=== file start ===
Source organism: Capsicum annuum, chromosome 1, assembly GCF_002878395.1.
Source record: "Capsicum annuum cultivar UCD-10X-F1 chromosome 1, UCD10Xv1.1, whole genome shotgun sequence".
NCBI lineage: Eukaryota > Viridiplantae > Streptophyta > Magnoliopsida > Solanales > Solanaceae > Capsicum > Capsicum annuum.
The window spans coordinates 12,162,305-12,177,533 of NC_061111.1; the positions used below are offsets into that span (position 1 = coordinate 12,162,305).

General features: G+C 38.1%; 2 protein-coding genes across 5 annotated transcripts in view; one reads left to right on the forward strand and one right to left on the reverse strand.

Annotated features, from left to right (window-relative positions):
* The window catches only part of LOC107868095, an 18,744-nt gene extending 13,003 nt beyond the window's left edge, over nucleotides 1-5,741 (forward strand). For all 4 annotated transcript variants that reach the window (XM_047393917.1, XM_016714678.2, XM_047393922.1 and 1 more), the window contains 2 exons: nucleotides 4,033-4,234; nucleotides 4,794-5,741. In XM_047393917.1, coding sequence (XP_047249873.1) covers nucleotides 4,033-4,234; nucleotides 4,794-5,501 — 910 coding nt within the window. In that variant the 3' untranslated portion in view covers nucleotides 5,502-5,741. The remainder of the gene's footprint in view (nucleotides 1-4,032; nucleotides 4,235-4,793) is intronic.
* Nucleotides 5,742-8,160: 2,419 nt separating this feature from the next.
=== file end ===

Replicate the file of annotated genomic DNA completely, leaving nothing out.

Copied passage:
Source organism: Capsicum annuum, chromosome 1, assembly GCF_002878395.1.
Source record: "Capsicum annuum cultivar UCD-10X-F1 chromosome 1, UCD10Xv1.1, whole genome shotgun sequence".
NCBI lineage: Eukaryota > Viridiplantae > Streptophyta > Magnoliopsida > Solanales > Solanaceae > Capsicum > Capsicum annuum.
The window spans coordinates 12,162,305-12,177,533 of NC_061111.1; the positions used below are offsets into that span (position 1 = coordinate 12,162,305).

General features: G+C 38.1%; 2 protein-coding genes across 5 annotated transcripts in view; one reads left to right on the forward strand and one right to left on the reverse strand.

Annotated features, from left to right (window-relative positions):
* The window catches only part of LOC107868095, an 18,744-nt gene extending 13,003 nt beyond the window's left edge, over nucleotides 1-5,741 (forward strand). For all 4 annotated transcript variants that reach the window (XM_047393917.1, XM_016714678.2, XM_047393922.1 and 1 more), the window contains 2 exons: nucleotides 4,033-4,234; nucleotides 4,794-5,741. In XM_047393917.1, coding sequence (XP_047249873.1) covers nucleotides 4,033-4,234; nucleotides 4,794-5,501 — 910 coding nt within the window. In that variant the 3' untranslated portion in view covers nucleotides 5,502-5,741. The remainder of the gene's footprint in view (nucleotides 1-4,032; nucleotides 4,235-4,793) is intronic.
* Nucleotides 5,742-8,160: 2,419 nt separating this feature from the next.